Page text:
With increasing stakeholder expectations and regulations, the maritime industry finds itself at a pivotal point in the debate around sustainability, writes Richard Hepworth, president,Trelleborg Marine and Infrastructure

Impending regulations such as the International Maritime Organization (IMO) Greenhouse Gas Strategy 2050 continues to grow the conversation both in volume and reach, so do initiatives, such as the World Ports Sustainability Program and the Environmental Ship Index.

As the events of 2020 took hold, the shipping and maritime industries faced a shift in focus to short-term viability, before bouncing back from Q4 onwards. With that, came a boom in shipping, resulting in more ships, more delays and more congestion. Nonetheless sustainability goals continue to be placed under the spotlight to ensure they stay on track amidst the fluctuation. New research, carried out by Trelleborg’s marine and infrastructure operation, mid-pandemic, reveals how the maritime sector is responding and provides insights and analysis into the way ahead.

The value of sustainability

It has become apparent that sustainability remains a key consideration for businesses. 82% of organisations surveyed in Trelleborg marine and infrastructure operation’s recent ‘Serious About Sustainability’ Report, ranked sustainability as ‘very important’ to their business. When it came to setting performance targets, 37% of respondents cited using the United Nations Social Development Goals (UN SDG) to guide them. These focus on building resilient infrastructure, promoting sustainable industrialisation and fostering innovation.

Overall, there is a positive mindset within the industry and a recognition that sustainability is an opportunity. In fact, 76% of respondents have introduced new sustainability initiatives in the last three years, from developing sustainable products, to appointing a dedicated sustainability practice lead, for example. This marks a major industry shift and highlights a link between sustainability, operational efficiency and business success.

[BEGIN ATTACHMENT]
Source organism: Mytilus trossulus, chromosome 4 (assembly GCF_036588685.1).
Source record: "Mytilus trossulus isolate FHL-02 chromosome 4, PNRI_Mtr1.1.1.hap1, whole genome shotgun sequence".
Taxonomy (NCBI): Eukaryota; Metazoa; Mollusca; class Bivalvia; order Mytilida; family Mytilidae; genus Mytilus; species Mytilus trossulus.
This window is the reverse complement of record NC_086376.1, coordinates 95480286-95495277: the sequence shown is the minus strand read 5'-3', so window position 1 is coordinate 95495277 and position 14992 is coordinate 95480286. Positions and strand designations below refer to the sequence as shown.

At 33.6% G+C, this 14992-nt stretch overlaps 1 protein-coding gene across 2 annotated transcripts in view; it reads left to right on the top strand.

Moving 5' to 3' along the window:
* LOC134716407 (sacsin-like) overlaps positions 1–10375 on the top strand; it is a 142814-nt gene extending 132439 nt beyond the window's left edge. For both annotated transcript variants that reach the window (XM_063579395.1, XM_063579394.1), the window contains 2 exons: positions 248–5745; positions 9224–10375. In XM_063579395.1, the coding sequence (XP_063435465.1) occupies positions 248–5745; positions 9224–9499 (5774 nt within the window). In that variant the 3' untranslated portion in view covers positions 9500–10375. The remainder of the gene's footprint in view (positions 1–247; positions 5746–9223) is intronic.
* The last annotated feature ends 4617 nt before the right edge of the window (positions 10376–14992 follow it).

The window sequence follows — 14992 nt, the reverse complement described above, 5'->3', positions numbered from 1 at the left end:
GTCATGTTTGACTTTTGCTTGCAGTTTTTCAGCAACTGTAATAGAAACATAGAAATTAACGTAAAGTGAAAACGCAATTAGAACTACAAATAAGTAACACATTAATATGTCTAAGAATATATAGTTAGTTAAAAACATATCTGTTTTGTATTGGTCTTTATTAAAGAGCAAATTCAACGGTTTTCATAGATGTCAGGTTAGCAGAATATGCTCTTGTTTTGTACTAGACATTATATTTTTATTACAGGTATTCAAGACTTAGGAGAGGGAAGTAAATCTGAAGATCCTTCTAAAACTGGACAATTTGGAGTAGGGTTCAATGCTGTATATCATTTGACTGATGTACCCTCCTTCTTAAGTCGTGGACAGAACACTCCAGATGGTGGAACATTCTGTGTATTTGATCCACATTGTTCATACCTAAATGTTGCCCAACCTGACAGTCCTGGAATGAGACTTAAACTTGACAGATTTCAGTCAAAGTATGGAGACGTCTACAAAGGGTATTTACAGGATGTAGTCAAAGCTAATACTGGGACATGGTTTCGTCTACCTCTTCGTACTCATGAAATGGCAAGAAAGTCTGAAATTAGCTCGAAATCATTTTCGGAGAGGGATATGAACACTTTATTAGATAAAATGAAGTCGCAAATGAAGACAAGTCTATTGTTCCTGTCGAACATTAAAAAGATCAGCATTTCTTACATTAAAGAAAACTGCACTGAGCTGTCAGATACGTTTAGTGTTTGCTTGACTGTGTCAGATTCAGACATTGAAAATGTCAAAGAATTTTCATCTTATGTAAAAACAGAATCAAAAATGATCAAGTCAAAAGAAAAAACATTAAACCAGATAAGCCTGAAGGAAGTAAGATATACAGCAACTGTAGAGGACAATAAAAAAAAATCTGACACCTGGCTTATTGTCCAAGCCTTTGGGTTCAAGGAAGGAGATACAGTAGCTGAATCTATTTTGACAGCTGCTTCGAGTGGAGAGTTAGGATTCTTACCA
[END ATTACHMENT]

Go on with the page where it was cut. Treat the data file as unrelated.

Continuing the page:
However, there is still progress to be made. The 24% of respondents who claimed not to have adopted any new sustainable approaches could find themselves at a disadvantage commercially if they fail to adapt. The calls for environmental and sustainability criteria to be incorporated into procurement and commercial processes are increasingly important and necessary, as evidenced by both the industry’s actions and customers’ expectations. According to the ESPO Environmental Report for 2020, seven out of ten European ports take climate change into account when developing new infrastructure projects. Through the development of durable infrastructure, sustainability goals can be supported more practically and fundamentally.

Trelleborg’s report found that sustainability is considered key to long-term value creation and reputation, as opposed to regulation, appears to be the major driving force for change. Of those surveyed, 81% prioritised sustainability as integral to the strategic approach of their business and 56% emphasized long-term value creation over short-term performance. This signifies that putting sustainability at the heart of operations is key to the success of those businesses. As a result, these corporations can more readily meet global challenges head-on and embrace opportunities for growth. Encouragingly, despite experiencing any of the global effects of COVID-19, 45% of respondents say they will press ahead and increase their focus on sustainability.

A collaborative approach

While legislation has driven much of the change, larger forces are at play. The desire to pull ahead of the sustainability curve has revealed itself, as the reputation of a business emerged as the number one key sustainability driver. Following that, organisations felt that it was simply ‘the right thing to do’. However, these initiatives must deliver long-term benefits and economic opportunities. This new sustainability momentum is propelled by many things, one of which is its collaborative nature.